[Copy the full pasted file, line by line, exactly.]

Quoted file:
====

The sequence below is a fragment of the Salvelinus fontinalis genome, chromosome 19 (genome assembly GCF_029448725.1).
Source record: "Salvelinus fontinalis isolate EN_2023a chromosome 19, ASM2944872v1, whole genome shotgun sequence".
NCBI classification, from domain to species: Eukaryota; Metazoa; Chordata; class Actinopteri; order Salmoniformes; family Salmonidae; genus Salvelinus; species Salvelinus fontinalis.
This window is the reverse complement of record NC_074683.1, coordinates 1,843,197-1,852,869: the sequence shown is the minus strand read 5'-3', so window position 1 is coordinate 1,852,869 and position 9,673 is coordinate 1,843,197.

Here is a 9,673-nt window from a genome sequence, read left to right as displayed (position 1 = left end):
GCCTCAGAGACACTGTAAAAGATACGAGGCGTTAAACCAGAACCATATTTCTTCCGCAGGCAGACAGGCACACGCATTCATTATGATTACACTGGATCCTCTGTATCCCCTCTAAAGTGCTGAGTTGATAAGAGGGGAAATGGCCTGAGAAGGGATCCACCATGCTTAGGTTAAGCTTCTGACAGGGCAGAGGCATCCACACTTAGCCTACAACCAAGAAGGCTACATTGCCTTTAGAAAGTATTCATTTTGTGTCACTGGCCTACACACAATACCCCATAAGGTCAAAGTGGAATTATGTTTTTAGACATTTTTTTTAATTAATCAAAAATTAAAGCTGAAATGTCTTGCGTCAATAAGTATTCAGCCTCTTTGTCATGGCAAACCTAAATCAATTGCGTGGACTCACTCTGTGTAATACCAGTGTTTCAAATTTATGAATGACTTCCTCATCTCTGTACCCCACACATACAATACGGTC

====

The sequence below is a fragment of the Salvelinus fontinalis genome, chromosome 19 (genome assembly GCF_029448725.1).
Source record: "Salvelinus fontinalis isolate EN_2023a chromosome 19, ASM2944872v1, whole genome shotgun sequence".
NCBI classification, from domain to species: Eukaryota; Metazoa; Chordata; class Actinopteri; order Salmoniformes; family Salmonidae; genus Salvelinus; species Salvelinus fontinalis.
This window is the reverse complement of record NC_074683.1, coordinates 1,843,197-1,852,869: the sequence shown is the minus strand read 5'-3', so window position 1 is coordinate 1,852,869 and position 9,673 is coordinate 1,843,197.

Here is a 9,673-nt window from a genome sequence, read left to right as displayed (position 1 = left end):
GCCTCAGAGACACTGTAAAAGATACGAGGCGTTAAACCAGAACCATATTTCTTCCGCAGGCAGACAGGCACACGCATTCATTATGATTACACTGGATCCTCTGTATCCCCTCTAAAGTGCTGAGTTGATAAGAGGGGAAATGGCCTGAGAAGGGATCCACCATGCTTAGGTTAAGCTTCTGACAGGGCAGAGGCATCCACACTTAGCCTACAACCAAGAAGGCTACATTGCCTTTAGAAAGTATTCATTTTGTGTCACTGGCCTACACACAATACCCCATAAGGTCAAAGTGGAATTATGTTTTTAGACATTTTTTTTAATTAATCAAAAATTAAAGCTGAAATGTCTTGCGTCAATAAGTATTCAGCCTCTTTGTCATGGCAAACCTAAATCAATTGCGTGGACTCACTCTGTGTAATACCAGTGTTTCAAATTTATGAATGACTTCCTCATCTCTGTACCCCACACATACAATACGGTC